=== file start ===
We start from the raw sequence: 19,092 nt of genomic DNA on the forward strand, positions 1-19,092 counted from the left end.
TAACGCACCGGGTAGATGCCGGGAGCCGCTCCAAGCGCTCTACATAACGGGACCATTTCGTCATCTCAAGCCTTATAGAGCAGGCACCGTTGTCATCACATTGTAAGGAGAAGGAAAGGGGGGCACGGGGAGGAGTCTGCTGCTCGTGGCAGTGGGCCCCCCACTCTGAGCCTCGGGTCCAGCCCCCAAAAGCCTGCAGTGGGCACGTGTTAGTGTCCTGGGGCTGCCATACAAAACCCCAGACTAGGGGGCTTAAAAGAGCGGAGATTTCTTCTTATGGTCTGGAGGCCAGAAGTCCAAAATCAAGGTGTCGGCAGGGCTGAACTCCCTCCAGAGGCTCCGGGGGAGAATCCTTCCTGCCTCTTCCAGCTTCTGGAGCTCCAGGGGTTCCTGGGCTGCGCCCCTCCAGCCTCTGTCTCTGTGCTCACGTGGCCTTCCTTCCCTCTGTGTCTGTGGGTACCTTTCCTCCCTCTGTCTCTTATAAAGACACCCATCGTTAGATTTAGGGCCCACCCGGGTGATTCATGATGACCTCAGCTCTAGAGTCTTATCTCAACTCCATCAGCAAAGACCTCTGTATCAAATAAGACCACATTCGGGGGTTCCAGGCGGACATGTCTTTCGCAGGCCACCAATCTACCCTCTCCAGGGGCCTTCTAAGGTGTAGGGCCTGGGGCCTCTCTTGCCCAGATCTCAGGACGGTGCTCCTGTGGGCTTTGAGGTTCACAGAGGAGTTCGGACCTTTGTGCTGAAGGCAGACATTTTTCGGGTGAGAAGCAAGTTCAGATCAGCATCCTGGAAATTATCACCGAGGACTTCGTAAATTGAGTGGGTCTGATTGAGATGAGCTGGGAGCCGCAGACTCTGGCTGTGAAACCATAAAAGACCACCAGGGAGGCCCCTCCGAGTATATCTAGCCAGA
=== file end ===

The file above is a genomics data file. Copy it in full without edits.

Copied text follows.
We start from the raw sequence: 19,092 nt of genomic DNA on the forward strand, positions 1-19,092 counted from the left end.
TAACGCACCGGGTAGATGCCGGGAGCCGCTCCAAGCGCTCTACATAACGGGACCATTTCGTCATCTCAAGCCTTATAGAGCAGGCACCGTTGTCATCACATTGTAAGGAGAAGGAAAGGGGGGCACGGGGAGGAGTCTGCTGCTCGTGGCAGTGGGCCCCCCACTCTGAGCCTCGGGTCCAGCCCCCAAAAGCCTGCAGTGGGCACGTGTTAGTGTCCTGGGGCTGCCATACAAAACCCCAGACTAGGGGGCTTAAAAGAGCGGAGATTTCTTCTTATGGTCTGGAGGCCAGAAGTCCAAAATCAAGGTGTCGGCAGGGCTGAACTCCCTCCAGAGGCTCCGGGGGAGAATCCTTCCTGCCTCTTCCAGCTTCTGGAGCTCCAGGGGTTCCTGGGCTGCGCCCCTCCAGCCTCTGTCTCTGTGCTCACGTGGCCTTCCTTCCCTCTGTGTCTGTGGGTACCTTTCCTCCCTCTGTCTCTTATAAAGACACCCATCGTTAGATTTAGGGCCCACCCGGGTGATTCATGATGACCTCAGCTCTAGAGTCTTATCTCAACTCCATCAGCAAAGACCTCTGTATCAAATAAGACCACATTCGGGGGTTCCAGGCGGACATGTCTTTCGCAGGCCACCAATCTACCCTCTCCAGGGGCCTTCTAAGGTGTAGGGCCTGGGGCCTCTCTTGCCCAGATCTCAGGACGGTGCTCCTGTGGGCTTTGAGGTTCACAGAGGAGTTCGGACCTTTGTGCTGAAGGCAGACATTTTTCGGGTGAGAAGCAAGTTCAGATCAGCATCCTGGAAATTATCACCGAGGACTTCGTAAATTGAGTGGGTCTGATTGAGATGAGCTGGGAGCCGCAGACTCTGGCTGTGAAACCATAAAAGACCACCAGGGAGGCCCCTCCGAGTATATCTAGCCAGA